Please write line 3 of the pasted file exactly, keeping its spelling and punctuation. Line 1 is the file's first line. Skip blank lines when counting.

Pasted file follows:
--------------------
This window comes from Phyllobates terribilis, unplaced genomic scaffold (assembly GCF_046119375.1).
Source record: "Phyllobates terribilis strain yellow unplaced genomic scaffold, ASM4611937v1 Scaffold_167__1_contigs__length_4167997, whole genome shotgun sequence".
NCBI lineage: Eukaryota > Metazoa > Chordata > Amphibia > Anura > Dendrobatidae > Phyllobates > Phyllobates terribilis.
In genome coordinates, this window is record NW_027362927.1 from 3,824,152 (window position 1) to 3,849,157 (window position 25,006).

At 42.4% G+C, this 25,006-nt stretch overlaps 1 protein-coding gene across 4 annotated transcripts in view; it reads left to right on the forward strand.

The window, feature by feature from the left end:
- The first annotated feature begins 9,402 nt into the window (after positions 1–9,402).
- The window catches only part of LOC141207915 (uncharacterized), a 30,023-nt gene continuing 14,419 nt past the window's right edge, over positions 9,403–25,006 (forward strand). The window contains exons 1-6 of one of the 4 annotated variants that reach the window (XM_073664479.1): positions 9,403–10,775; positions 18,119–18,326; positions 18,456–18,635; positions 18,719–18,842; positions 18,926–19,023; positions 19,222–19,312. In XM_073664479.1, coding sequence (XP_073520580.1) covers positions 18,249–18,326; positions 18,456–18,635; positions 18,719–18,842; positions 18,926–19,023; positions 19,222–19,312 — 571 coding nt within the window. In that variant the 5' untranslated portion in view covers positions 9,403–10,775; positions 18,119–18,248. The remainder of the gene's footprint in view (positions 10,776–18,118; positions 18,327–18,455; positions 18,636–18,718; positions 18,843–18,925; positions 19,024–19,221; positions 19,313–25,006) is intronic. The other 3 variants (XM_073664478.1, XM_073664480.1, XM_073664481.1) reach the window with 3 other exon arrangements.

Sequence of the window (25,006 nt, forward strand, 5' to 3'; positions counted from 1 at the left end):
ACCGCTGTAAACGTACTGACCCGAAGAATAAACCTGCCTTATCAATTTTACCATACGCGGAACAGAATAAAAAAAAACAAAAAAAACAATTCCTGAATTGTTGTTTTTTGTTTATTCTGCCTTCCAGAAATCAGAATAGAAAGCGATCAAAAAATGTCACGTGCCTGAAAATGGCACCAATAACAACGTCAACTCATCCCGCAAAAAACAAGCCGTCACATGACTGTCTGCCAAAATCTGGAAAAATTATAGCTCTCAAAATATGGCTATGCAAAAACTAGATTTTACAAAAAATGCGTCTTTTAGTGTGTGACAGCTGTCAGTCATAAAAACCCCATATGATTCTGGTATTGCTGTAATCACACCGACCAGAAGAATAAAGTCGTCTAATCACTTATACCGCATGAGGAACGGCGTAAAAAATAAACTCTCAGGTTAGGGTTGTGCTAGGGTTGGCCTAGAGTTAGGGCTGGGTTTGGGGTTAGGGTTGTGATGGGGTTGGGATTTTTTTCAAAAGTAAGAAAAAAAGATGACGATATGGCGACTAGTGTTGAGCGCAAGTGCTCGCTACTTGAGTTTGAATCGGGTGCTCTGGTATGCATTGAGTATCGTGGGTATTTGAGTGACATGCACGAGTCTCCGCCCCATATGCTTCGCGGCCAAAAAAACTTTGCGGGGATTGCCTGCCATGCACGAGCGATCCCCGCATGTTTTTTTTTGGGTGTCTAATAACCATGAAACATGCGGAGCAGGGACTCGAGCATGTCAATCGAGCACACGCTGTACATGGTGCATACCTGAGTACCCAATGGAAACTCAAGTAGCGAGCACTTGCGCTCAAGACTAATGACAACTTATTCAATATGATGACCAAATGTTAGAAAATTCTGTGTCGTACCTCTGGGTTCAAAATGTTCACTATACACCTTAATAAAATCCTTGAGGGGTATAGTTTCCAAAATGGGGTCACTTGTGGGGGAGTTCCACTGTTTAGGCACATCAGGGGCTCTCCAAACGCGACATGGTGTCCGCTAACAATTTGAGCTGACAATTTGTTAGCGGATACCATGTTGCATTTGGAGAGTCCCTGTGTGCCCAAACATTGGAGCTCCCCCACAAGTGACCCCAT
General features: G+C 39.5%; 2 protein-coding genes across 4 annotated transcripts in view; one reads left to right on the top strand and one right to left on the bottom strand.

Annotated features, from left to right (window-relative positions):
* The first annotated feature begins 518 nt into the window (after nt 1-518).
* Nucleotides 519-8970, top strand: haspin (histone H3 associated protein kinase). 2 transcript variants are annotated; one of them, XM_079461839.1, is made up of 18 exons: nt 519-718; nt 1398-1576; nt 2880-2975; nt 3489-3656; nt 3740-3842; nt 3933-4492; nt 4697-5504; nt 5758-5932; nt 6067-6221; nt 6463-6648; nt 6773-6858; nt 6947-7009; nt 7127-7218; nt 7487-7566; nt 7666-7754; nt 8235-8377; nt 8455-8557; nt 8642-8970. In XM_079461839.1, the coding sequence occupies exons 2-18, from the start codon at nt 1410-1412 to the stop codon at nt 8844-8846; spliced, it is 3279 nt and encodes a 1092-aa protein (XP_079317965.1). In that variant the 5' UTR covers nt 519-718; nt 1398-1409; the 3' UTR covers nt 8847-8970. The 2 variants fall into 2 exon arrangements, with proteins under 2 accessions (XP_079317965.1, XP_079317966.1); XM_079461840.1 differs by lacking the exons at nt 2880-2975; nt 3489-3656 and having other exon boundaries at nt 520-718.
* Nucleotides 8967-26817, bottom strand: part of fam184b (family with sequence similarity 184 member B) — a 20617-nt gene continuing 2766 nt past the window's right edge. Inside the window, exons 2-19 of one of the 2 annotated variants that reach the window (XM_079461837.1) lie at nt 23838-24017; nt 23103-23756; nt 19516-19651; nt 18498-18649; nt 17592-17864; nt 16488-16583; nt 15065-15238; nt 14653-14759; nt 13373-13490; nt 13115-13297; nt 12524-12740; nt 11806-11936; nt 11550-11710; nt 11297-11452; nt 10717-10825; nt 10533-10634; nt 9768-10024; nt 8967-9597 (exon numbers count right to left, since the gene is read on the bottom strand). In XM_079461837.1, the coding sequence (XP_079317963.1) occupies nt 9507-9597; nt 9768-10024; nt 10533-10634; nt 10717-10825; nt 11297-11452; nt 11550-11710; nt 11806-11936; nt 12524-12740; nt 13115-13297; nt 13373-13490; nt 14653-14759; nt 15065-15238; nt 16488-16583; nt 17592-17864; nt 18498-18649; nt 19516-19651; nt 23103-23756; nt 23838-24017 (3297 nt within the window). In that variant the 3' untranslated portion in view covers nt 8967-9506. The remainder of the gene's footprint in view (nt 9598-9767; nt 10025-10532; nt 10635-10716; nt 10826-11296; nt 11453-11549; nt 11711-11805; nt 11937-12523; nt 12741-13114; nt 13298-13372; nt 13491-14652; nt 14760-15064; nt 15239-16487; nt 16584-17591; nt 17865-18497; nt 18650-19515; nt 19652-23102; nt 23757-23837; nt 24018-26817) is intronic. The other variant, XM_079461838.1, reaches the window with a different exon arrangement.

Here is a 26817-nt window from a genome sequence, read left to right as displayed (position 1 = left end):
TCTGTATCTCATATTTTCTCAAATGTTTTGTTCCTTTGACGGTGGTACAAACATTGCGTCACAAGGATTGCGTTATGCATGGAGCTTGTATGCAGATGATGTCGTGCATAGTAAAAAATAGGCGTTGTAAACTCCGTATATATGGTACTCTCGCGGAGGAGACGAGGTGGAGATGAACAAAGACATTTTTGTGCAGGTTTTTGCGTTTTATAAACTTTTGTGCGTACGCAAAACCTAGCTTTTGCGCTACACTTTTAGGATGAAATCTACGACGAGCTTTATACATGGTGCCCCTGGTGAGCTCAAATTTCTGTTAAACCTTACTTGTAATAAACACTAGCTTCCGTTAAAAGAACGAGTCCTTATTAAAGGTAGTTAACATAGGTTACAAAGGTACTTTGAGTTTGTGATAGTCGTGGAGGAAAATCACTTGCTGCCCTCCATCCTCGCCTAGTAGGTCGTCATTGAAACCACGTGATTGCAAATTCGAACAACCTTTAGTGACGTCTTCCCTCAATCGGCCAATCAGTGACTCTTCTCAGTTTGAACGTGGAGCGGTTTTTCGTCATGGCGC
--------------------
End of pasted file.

NCBI lineage: Eukaryota > Metazoa > Chordata > Amphibia > Anura > Dendrobatidae > Phyllobates > Phyllobates terribilis.